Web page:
When referencing power pulls, we’re honing in on a singular sweep through the rev range. These curves give insight into how our intake, intercooler, or charge piping performs through the rev range compared to the OEM components. Each pull is run in 4th gear or the closest 1:1 gear ratio, with a proper cool-down period between each test. These singular runs through the rev range are the basis for determining the bulk of our final data for each product, like power figures and heat rejection characteristics. When performing this test, however, it’s more than just two pulls on the dyno with the parts swapped out, and it could even reach upwards of 30-40 repeated tests in the name of accuracy.

Above is an example of the results from a single pull temperature comparison. When testing intercoolers, we often run another set of tests with performance tuning since that’s where an improved intercooler truly shines.
Above is what happens when we turn up the heat on our test vehicles with the heat soak test. The inlet temperature spikes signify the start of each pull through the rev range.

Even in our climate-controlled garage, we can still run into variations that give us outliers in the data set. To compensate for this, we repeat the test until we have consistent results between each data set. We’re not necessarily looking to have exactly repeating figures between each run, but data that trends along the same curve for compilation later in the process.

Here you can get a rare glimpse at what lurks under the DynaPack covers. We needed to ensure that the packs could stay cool during the especially strenuous testing we had in store for the C6 Corvette Radiator.

Above is an example of the results of a load test for a radiator. When testing radiators on the dyno, we’re looking at how well the core can cool while under heavy load and dissipate heat once the vehicle is off throttle. In the case of the C6 Corvette, we also loaded a throttle program to simulate a hot lap for a more realistic look into the cooling power of our new design.

Our process becomes more variable for heat soak and simulated load tests. Both of these tests were devised to simulate the harshest of real-world conditions, which test how effectively our heat exchanger products can repel the effects of heat soak, which entails pushing the test vehicles to their limits. Our heat soak test is most commonly performed on our intercoolers and consists of stacking power pulls back-to-back while forgoing the cool-down period between pulls. The next run starts as soon as the engine returns to idle to build up as much heat as possible. These pulls are repeated up to six times to maximize heat and are only cut short if the stock components or other systems are approaching critical levels.

Our load test is designed for similar purposes but aimed more at our fluid-based coolers. Simulating heavy load is a more optimal way to determine our design’s performance when improving radiators, transmission or oil coolers, or some intercooler applications. Typically we rely on our DynaPack system for this test since the hydraulics can be programmed to apply additional load on the vehicle and put our design under harsher test conditions. Instead of running the vehicle through a series of power pulls, we’re looking to see how well our new design can perform at a certain speed. Our engineer will record the heat rejection data for this test while maintaining a vehicle speed of 60MPH with the additional simulated load. Why 60MPH, you ask? That goes back to our fan. At 12 inches from the front of the vehicle, our fan can produce wind speeds equivalent to the real-world conditions of that speed, so this speed provides the most realistic results.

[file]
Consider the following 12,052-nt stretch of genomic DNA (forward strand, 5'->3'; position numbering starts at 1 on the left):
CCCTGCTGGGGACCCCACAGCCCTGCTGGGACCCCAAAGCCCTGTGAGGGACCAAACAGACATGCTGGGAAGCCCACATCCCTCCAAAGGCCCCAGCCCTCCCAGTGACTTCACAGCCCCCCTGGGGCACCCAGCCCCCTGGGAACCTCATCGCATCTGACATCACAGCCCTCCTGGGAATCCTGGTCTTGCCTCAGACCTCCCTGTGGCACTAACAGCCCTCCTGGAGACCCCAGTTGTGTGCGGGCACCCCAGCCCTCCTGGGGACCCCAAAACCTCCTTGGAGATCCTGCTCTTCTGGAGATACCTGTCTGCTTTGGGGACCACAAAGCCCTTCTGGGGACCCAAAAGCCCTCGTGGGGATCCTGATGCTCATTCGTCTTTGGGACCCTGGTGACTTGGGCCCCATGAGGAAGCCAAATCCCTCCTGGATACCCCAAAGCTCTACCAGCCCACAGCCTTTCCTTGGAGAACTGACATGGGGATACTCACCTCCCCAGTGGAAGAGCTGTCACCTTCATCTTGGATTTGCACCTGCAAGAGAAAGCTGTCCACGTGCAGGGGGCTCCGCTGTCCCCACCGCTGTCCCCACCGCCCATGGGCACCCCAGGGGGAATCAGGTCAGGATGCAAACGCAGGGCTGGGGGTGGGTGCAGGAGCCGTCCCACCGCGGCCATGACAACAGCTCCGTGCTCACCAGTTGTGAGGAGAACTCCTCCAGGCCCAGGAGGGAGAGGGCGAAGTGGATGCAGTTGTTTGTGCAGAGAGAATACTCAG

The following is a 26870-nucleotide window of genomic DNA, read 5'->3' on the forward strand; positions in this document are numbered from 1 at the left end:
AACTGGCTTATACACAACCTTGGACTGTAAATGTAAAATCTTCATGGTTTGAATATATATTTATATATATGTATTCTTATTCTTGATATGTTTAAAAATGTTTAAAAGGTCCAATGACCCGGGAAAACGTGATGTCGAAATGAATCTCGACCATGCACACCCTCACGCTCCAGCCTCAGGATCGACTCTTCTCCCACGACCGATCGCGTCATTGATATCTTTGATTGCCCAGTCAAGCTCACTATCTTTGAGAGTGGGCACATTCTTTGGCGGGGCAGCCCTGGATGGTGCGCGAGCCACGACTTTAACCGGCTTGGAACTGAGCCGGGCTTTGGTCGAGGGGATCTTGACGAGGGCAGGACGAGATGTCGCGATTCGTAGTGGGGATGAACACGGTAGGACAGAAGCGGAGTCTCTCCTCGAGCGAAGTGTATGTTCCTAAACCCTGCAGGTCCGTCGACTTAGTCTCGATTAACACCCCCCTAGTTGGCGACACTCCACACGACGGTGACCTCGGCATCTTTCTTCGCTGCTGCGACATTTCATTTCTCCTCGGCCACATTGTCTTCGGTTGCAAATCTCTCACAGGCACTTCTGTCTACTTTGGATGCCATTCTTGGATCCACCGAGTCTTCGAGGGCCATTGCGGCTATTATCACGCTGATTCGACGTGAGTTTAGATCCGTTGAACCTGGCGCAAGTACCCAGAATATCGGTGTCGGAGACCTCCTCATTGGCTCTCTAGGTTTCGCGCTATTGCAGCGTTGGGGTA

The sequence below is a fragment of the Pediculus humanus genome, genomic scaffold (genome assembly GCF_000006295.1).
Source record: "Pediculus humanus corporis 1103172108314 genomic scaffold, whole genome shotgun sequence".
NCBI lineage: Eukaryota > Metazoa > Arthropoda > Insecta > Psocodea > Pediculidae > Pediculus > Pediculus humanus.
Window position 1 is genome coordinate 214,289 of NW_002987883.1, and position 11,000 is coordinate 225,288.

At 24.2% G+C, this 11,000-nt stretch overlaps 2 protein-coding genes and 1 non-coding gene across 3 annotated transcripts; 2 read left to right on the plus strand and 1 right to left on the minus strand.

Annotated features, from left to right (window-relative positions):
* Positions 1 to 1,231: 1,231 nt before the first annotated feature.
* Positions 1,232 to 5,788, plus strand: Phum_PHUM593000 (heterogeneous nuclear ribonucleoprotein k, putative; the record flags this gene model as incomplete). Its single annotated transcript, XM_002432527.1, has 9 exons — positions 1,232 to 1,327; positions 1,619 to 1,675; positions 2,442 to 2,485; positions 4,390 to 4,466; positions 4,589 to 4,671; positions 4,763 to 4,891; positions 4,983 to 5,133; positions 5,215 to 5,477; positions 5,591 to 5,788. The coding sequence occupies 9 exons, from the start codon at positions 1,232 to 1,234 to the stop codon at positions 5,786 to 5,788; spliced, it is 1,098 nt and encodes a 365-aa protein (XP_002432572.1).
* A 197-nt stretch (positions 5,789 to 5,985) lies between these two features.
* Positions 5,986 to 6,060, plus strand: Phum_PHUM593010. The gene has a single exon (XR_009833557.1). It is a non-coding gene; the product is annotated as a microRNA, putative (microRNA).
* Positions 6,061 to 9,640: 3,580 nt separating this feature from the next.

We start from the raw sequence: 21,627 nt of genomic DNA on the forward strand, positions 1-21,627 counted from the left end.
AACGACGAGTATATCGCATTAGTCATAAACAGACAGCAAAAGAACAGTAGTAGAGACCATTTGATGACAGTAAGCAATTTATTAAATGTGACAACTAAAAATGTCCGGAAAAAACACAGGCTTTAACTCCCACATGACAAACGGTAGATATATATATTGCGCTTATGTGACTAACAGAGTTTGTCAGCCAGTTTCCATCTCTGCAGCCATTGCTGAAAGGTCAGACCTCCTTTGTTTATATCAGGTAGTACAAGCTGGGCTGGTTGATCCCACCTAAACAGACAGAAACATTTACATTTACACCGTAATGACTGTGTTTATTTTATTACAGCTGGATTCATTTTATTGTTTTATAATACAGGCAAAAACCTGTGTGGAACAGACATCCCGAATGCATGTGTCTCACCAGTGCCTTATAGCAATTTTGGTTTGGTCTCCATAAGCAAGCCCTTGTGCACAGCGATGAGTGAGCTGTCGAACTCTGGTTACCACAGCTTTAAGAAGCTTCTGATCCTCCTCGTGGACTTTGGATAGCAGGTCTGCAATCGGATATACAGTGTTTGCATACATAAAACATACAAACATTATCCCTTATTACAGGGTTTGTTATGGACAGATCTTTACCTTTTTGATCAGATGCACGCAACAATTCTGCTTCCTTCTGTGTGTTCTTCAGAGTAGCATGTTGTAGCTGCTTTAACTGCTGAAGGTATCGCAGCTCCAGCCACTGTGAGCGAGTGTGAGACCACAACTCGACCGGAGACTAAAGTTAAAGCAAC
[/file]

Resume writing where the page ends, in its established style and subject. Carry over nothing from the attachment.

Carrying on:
Data Compilation

The data compilation phase is, admittedly, the least glamorous step in our dyno process. Thanks to our array of data loggers, the most tedious parts of collecting data are automated, but the raw data can still make even the more experienced enthusiast’s head spin. So, to make the results easy to view, our engineers still have some work to do.

Our number-crunching process starts from the driver’s seat of our test vehicle while it’s still strapped to the dyno. Since our goal is to deliver real-world improvement results, our engineers must ensure that the captured live data reflects that outcome. If our results have wildly inflated outliers or are way below the trend, we’ll either omit those tests or start a new data set. We commonly spend days or even weeks on the dyno to lock in a consistent set of results. Once the engineer is satisfied with the data set, then we hit the spreadsheets.

Even after running the vehicle dozens of times on the dyno, we still need to narrow our final graphs down to a single set of results for that easily discernable difference between each component. Our engineers have a known starting point since they’re reviewing their data as it’s collected, but there’s still plenty of sifting to do in the name of thoroughness. Our engineering team sifts through their selected data set on the hunt for the most realistic result. Since we’re striving for accuracy, we’re not looking to pluck out the results that show the best improvement but rather the graphs that portray what our customers will most likely experience after installing our products. With the optimal test result selected, organizing our final charts is as simple as plotting the raw data in our template for a clean and easy read of the results, as seen in the graphs above. 

No matter the vehicle making its way to the test area, dyno days here at Mishimoto are met with the buzz of excited curiosity. The theoretical proving grounds are in effect as we eagerly await the final power figures. For our engineering team, the end goal is much more than bragging rights. We utilize these packs and rollers as a tool to prove our design concepts through meticulous testing. However, more times than not, this attention to testing procedure detail delivered accurate and consistent bragging rights. 

Thanks for Reading!